Sponsored: Vynca makes that process easier.
People don’t like to think about what happens at the end of their lives, but these are important conversations to have, and even more important to document.
“Most people are afraid to talk about it,” says Dr. Arian Nachat, a palliative care physician at Legacy Meridian Park Medical Center. “People are scared to think about end-of-life plans. They think it’s about limiting their options, but it’s about patient decision-making and putting that autonomy into writing.”
That conversation may be a hard one to have, but it is important — documenting a patient’s wishes can mean everything to an individual’s quality at the end-of-life. That’s why Vynca created a comprehensive advance care planning solution to digitally document and access Physician Orders for Life-Sustaining Treatment (POLST) forms and advance directives.
“Advance care planning is a life-long process, focused on reflecting on what people want at the end of their lives,” says Dr. Ryan Van Wert, CEO and co-founder of Vynca. “The problem is that it can be a complex and difficult talk for all involved. That’s why it’s important to make sure that a patient’s wishes are documented. If anything breaks down, that affects a patient’s care.”
Vynca’s advance care planning solutions drive the conversations and electronic documentation. Once these documents are completed, they are electronically available to all clinicians in all care settings.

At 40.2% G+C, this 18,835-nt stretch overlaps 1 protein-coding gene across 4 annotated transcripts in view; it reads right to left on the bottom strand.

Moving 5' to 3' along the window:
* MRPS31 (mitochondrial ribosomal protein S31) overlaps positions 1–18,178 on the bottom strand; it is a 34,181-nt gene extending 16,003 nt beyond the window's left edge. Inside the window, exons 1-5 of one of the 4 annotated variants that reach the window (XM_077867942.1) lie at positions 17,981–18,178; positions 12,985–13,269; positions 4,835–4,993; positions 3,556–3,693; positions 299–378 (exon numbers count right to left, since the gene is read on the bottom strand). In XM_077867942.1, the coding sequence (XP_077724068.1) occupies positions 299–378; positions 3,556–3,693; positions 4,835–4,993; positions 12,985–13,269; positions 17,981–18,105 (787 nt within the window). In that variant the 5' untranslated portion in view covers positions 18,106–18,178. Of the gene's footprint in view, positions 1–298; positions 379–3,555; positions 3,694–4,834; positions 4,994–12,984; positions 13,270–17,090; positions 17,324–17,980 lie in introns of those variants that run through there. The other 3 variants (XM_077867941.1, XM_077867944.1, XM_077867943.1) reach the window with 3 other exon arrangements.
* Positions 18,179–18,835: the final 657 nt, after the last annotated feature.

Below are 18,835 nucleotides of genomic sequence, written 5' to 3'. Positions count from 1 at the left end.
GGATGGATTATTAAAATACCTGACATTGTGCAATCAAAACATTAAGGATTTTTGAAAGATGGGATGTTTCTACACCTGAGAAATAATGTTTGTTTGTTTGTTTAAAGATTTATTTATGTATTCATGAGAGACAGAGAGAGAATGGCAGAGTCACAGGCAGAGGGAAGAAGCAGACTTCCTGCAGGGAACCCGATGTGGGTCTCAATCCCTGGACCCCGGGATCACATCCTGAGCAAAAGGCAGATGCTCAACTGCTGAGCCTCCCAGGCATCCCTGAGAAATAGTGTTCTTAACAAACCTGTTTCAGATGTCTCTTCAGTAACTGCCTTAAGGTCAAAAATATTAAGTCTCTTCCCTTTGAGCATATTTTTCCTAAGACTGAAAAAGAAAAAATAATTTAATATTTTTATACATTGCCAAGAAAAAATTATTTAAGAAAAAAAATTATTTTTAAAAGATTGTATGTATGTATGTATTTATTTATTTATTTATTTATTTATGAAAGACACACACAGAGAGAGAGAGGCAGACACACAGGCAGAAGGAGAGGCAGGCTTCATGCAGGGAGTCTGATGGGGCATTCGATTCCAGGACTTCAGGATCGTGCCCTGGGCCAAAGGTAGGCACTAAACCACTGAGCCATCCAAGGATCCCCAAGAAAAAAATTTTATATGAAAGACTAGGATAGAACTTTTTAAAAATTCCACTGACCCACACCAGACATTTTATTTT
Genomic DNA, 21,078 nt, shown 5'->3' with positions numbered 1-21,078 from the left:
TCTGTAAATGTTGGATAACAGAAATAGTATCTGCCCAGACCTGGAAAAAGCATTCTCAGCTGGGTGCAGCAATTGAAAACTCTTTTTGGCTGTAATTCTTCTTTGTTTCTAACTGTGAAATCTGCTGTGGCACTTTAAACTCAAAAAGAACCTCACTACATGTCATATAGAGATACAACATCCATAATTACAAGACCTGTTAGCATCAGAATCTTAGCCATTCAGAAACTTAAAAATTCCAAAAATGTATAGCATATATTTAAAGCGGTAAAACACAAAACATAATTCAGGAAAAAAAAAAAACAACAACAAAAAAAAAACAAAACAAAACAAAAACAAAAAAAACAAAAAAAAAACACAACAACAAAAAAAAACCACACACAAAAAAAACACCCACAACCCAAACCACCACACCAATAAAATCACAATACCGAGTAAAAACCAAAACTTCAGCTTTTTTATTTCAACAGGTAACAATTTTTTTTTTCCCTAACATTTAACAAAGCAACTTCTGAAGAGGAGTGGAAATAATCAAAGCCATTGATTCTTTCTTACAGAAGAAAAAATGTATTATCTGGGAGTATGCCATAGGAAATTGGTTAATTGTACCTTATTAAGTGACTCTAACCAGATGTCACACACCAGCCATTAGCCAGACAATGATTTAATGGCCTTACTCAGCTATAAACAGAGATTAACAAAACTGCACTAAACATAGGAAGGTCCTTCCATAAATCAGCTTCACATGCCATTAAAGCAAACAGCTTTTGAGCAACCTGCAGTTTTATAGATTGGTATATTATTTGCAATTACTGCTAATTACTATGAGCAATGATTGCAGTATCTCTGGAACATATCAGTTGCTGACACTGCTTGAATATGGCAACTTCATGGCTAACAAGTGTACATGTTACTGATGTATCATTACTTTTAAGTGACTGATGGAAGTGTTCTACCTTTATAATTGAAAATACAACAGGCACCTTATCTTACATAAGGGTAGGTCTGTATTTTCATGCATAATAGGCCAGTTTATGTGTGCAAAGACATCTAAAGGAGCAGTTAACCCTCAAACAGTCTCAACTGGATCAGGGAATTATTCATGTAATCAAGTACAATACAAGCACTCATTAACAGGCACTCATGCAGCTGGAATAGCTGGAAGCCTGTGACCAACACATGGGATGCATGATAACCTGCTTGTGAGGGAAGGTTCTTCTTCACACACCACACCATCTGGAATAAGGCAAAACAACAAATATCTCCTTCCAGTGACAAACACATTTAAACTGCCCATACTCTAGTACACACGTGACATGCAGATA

Creation of the Oregon POLST Registry (OPR) was a collaborative effort among several entities: the Oregon POLST Coalition, the OHSU Center for Ethics in Health Care and the OHSU Department of Emergency Medicine. Four months after creation and funding through the Legislature the Registry began operating in December 2009.
According to the OPR Annual Report for 2018, the Registry has steadily gained momentum with almost 20,000 more forms submitted than in the first full year the Registry was in operation. In 2018, 58,708 POLST forms were submitted to the Registry, allowing doctors and medical professionals from across the state immediate access to these critical documents.
When people come to the hospital and cannot articulate their wishes, having those desires documented can mean less trauma for the patient and for family members. OPR gives doctors and emergency care providers the information they need to fulfill the patients expectations.
“There have been incidents — patients presented to the emergency department with no POLST and were resuscitated when they didn’t want to be,” says Dr. Nachat. “In that situation, it’s harder for the family members to withdraw active care, because it feels like an active act in bringing about someone’s death. It’s emotionally challenging; if a patient’s wishes are documented, no one goes through that experience.”
Learn more about Vynca: Visit vyncahealth.com.
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